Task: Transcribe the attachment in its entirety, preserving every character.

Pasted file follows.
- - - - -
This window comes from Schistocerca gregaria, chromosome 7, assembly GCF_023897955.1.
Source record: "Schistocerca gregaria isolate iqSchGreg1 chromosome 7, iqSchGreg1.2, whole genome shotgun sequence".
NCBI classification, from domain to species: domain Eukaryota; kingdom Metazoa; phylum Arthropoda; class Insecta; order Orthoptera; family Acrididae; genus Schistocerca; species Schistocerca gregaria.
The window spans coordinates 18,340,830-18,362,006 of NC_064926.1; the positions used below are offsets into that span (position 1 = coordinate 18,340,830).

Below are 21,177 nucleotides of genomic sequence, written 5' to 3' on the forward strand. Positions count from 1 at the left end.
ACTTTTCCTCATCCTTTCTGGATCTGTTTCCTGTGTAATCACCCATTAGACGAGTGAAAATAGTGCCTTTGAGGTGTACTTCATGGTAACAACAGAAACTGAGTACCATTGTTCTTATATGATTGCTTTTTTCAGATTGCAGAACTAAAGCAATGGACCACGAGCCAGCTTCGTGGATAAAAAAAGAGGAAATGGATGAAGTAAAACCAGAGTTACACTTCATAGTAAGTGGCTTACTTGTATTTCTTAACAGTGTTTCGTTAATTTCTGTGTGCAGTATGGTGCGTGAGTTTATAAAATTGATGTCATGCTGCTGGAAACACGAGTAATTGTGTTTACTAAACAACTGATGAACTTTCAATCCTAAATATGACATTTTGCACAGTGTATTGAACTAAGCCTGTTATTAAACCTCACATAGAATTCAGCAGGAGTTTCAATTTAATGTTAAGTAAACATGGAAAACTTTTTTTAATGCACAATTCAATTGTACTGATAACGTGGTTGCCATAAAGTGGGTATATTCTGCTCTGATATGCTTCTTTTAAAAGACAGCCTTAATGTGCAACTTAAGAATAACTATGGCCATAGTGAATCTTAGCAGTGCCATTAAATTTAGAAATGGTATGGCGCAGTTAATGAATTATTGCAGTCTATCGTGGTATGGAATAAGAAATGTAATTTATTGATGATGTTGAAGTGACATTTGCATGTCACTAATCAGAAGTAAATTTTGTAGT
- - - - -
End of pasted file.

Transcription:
This window comes from Schistocerca gregaria, chromosome 7, assembly GCF_023897955.1.
Source record: "Schistocerca gregaria isolate iqSchGreg1 chromosome 7, iqSchGreg1.2, whole genome shotgun sequence".
NCBI classification, from domain to species: domain Eukaryota; kingdom Metazoa; phylum Arthropoda; class Insecta; order Orthoptera; family Acrididae; genus Schistocerca; species Schistocerca gregaria.
The window spans coordinates 18,340,830-18,362,006 of NC_064926.1; the positions used below are offsets into that span (position 1 = coordinate 18,340,830).

Below are 21,177 nucleotides of genomic sequence, written 5' to 3' on the forward strand. Positions count from 1 at the left end.
ACTTTTCCTCATCCTTTCTGGATCTGTTTCCTGTGTAATCACCCATTAGACGAGTGAAAATAGTGCCTTTGAGGTGTACTTCATGGTAACAACAGAAACTGAGTACCATTGTTCTTATATGATTGCTTTTTTCAGATTGCAGAACTAAAGCAATGGACCACGAGCCAGCTTCGTGGATAAAAAAAGAGGAAATGGATGAAGTAAAACCAGAGTTACACTTCATAGTAAGTGGCTTACTTGTATTTCTTAACAGTGTTTCGTTAATTTCTGTGTGCAGTATGGTGCGTGAGTTTATAAAATTGATGTCATGCTGCTGGAAACACGAGTAATTGTGTTTACTAAACAACTGATGAACTTTCAATCCTAAATATGACATTTTGCACAGTGTATTGAACTAAGCCTGTTATTAAACCTCACATAGAATTCAGCAGGAGTTTCAATTTAATGTTAAGTAAACATGGAAAACTTTTTTTAATGCACAATTCAATTGTACTGATAACGTGGTTGCCATAAAGTGGGTATATTCTGCTCTGATATGCTTCTTTTAAAAGACAGCCTTAATGTGCAACTTAAGAATAACTATGGCCATAGTGAATCTTAGCAGTGCCATTAAATTTAGAAATGGTATGGCGCAGTTAATGAATTATTGCAGTCTATCGTGGTATGGAATAAGAAATGTAATTTATTGATGATGTTGAAGTGACATTTGCATGTCACTAATCAGAAGTAAATTTTGTAGT